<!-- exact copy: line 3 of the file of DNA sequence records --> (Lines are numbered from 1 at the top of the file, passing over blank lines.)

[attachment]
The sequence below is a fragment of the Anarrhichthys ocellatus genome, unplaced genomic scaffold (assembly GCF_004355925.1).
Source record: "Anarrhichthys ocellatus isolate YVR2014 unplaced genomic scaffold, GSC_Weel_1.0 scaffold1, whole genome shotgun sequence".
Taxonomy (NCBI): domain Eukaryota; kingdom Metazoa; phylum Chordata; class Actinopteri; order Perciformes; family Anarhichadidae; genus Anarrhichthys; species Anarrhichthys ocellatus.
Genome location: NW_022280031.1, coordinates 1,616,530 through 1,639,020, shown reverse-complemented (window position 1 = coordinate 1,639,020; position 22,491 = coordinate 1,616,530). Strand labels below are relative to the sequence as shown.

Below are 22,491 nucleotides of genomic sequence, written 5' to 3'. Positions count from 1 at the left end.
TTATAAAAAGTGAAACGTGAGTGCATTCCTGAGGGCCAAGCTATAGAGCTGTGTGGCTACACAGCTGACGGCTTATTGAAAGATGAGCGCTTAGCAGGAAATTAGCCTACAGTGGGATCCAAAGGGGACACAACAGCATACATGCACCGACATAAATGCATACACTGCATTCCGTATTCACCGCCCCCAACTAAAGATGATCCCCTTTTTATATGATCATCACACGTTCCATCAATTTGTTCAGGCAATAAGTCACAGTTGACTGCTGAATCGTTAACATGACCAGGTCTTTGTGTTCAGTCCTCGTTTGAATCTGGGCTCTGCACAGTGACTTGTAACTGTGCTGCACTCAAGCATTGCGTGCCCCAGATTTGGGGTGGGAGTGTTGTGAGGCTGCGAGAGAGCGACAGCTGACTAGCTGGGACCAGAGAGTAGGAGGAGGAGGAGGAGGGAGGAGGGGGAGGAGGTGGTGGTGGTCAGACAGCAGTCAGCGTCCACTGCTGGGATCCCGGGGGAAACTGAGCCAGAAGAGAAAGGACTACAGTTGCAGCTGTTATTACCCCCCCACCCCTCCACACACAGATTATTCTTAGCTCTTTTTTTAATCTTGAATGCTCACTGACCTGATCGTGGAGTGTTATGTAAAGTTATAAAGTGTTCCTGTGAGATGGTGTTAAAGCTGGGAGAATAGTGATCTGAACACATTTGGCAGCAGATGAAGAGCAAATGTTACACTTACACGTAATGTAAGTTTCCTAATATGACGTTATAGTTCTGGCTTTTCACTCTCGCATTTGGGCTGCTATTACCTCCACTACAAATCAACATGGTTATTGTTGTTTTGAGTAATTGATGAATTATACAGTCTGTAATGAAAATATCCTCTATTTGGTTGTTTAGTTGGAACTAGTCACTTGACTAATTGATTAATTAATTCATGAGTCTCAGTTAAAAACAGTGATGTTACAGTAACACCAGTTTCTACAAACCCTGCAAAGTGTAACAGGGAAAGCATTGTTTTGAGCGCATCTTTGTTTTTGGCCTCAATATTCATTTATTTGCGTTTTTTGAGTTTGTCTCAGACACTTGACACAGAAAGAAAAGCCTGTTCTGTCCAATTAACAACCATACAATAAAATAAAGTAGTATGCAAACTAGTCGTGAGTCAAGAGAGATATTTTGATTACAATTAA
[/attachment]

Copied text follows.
Taxonomy (NCBI): domain Eukaryota; kingdom Metazoa; phylum Chordata; class Actinopteri; order Perciformes; family Anarhichadidae; genus Anarrhichthys; species Anarrhichthys ocellatus.